Apologia pro Marcel Lefebvre
Volume 1, Chapter 5

The Condemnation

On the same day that Mgr. Mamie wrote to Mgr. Lefebvre, 6 May 1975, the Commission of Cardinals also pronounced their condemnation.

The complete text of this condemnation is as follows:

Your Excellency,

It is in the name of the Commission of Cardinals and by the express mandate of the Holy Father that we write to you.

We remain deeply grateful to you for enabling our recent discussions to take place in such a fraternal atmosphere that on no occasion did our differences of opinion compromise the profound and serene communion which exists among us. But this only increases our sorrow at the apparent intransigence of your views, with the consequences that cannot but derive from them.

Our discussions were concerned principally with your public Declaration published in the review Itinéraires. It could not be otherwise in view of the fact that the Declaration stated explicitly what the Visitor to Ecône (Mgr. Descamps) had been unable to bring to light. He suggested that we clear this up in a discussion with you.

Now such a Declaration appears unacceptable to us on all points. It is impossible to reconcile most of the affirmations contained in this document with authentic fidelity to the Church, to the one who is responsible for Her, and to the Council in which the mind and will of the Church were expressed. It is inadmissible that every individual should be invited to submit papal directives to his own private judgment and decide for himself whether to accept or reject them. This is nothing less than the customary language of those sects which appeal to the popes of yesterday in order to refuse obedience to the Pope of today.

Throughout our conversations, our desire was to lead you, Your Excellency, to recognize the cogency of such objections and to withdraw your own affirmations. You told us that you found this impossible. "If I had to rewrite this text," you said, "I would write the same things."

Under such circumstances the Commission was left with no alternative but to pass on its absolutely unanimous conclusions to the Pope together with the complete dossier of the affair so that he could judge for himself. It is with the entire approval of His Holiness that we communicate the following decisions to you:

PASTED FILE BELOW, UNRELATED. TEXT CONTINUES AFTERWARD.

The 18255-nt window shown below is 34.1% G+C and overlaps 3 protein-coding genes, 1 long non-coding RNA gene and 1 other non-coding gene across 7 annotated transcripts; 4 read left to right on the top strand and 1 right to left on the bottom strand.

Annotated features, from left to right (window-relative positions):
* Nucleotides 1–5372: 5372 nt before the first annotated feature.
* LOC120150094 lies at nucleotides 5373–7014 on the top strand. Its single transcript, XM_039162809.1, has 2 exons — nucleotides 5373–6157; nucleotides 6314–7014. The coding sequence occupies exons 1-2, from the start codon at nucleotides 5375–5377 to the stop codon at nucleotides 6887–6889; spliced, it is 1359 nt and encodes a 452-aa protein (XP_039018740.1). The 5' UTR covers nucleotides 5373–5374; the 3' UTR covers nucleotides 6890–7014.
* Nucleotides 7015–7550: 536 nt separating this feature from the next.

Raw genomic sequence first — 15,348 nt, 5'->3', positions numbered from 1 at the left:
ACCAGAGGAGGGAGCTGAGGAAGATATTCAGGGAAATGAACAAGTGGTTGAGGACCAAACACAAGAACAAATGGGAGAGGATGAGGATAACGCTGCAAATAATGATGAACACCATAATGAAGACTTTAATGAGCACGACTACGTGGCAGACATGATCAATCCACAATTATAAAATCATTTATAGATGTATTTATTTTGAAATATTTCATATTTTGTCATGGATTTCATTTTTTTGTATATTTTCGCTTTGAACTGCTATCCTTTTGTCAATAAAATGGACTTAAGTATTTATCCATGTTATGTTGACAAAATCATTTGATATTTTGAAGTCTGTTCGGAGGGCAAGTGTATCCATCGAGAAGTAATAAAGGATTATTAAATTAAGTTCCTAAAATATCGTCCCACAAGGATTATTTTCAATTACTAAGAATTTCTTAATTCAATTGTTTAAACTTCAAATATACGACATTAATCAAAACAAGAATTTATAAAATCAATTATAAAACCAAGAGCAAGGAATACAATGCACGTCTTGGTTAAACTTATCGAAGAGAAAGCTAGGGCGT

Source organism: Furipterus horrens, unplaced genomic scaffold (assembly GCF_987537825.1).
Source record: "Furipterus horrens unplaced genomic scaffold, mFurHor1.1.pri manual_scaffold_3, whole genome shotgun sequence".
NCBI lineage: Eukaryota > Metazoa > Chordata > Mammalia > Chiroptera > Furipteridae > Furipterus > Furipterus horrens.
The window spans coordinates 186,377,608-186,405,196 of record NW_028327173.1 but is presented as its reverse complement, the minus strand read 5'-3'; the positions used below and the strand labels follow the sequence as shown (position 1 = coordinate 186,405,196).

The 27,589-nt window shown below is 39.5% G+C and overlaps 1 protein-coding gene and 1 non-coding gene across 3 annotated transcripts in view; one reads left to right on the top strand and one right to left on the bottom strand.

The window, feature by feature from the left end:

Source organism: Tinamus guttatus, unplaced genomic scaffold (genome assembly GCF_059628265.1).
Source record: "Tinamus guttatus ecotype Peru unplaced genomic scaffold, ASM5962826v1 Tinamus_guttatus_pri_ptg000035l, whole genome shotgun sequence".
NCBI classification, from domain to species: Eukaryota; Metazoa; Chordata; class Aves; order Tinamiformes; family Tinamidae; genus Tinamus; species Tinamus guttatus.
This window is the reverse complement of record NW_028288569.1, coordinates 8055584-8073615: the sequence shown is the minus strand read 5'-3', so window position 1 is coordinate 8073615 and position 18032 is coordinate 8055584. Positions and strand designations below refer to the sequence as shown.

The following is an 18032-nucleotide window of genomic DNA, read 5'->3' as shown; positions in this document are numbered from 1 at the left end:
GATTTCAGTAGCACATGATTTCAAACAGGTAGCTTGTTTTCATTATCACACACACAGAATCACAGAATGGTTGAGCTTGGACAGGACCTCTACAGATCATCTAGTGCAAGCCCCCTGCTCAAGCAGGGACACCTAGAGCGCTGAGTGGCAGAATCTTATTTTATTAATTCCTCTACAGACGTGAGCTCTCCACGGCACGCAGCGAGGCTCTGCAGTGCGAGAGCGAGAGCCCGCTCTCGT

1) "A letter will be dispatched to Mgr. Mamie according him the right to withdraw the approval which his predecessor gave to the Fraternity and to its statutes." This has been done in a letter from His Excellency Cardinal Tabera, Prefect of the Congregation for Religious.

2) Once it is suppressed, the Society "no longer having a juridical basis, its foundations, and notably the Seminary at Ecône, lose by the same act the right to existence."

3) It is obvious - we are invited to notify it clearly - that no support whatsoever can be given to Mgr. Lefebvre as long as the ideas contained in the Manifesto of 21 November continue to be the basis for his work."

We cannot communicate these decisions to you without profound sadness. We know the generous perseverance with which you have worked and the good which in consequence has been accomplished. We can well imagine what a cruel predicament you will find yourself in. But we are sure that all those who have read or wish to read your Declaration, without gratuitously suspecting any motives other than the Declaration itself for the actions which have been taken, will concede that, in the face of the evidence, matters could not have been resolved differently, given your refusal to withdraw this text. No Church institution, no priestly formation can be built upon such a foundation.

We hope, Your Excellency, that the Lord will give you the light and enable you to find the path that conforms with His will, in the confidence of the one to whom as bishops we owe a sincere and effective obedience.

As for us, we can only assure you of our fraternal attachment and our prayers.

Gabriel-Marie Cardinal Garrone,
Prefect of the Sacred Congregation for Catholic Education
President of the Commission of Cardinals

John Cardinal Wright,
Prefect of the Sacred Congregation for the Clergy

Arturo Cardinal Tabera,
Prefect for the Sacred Congregation for Religious
and for Secular Institutes

This letter is being sent to Their Excellencies Mgr. Mamie and Mgr. Adam.


As an exercise in public relations on behalf of Mgr. Lefebvre's persecutors, the Cardinals' letter is indeed a superb performance. The image it evokes is clear. It is of three very moderate, reasonable, and supremely charitable cardinals doing everything in their power to save a well-intentioned but hopelessly intransigent and unenlightened pre-Vatican II Archbishop from the tragic consequences of his own invincible folly. But he refused to be saved!

The crucial phrase in this letter reads as follows, and its significance could not possibly be overstressed:

...the Declaration stated explicitly what the Visitor to Ecône (Mgr. Descamps) had been unable to bring to light.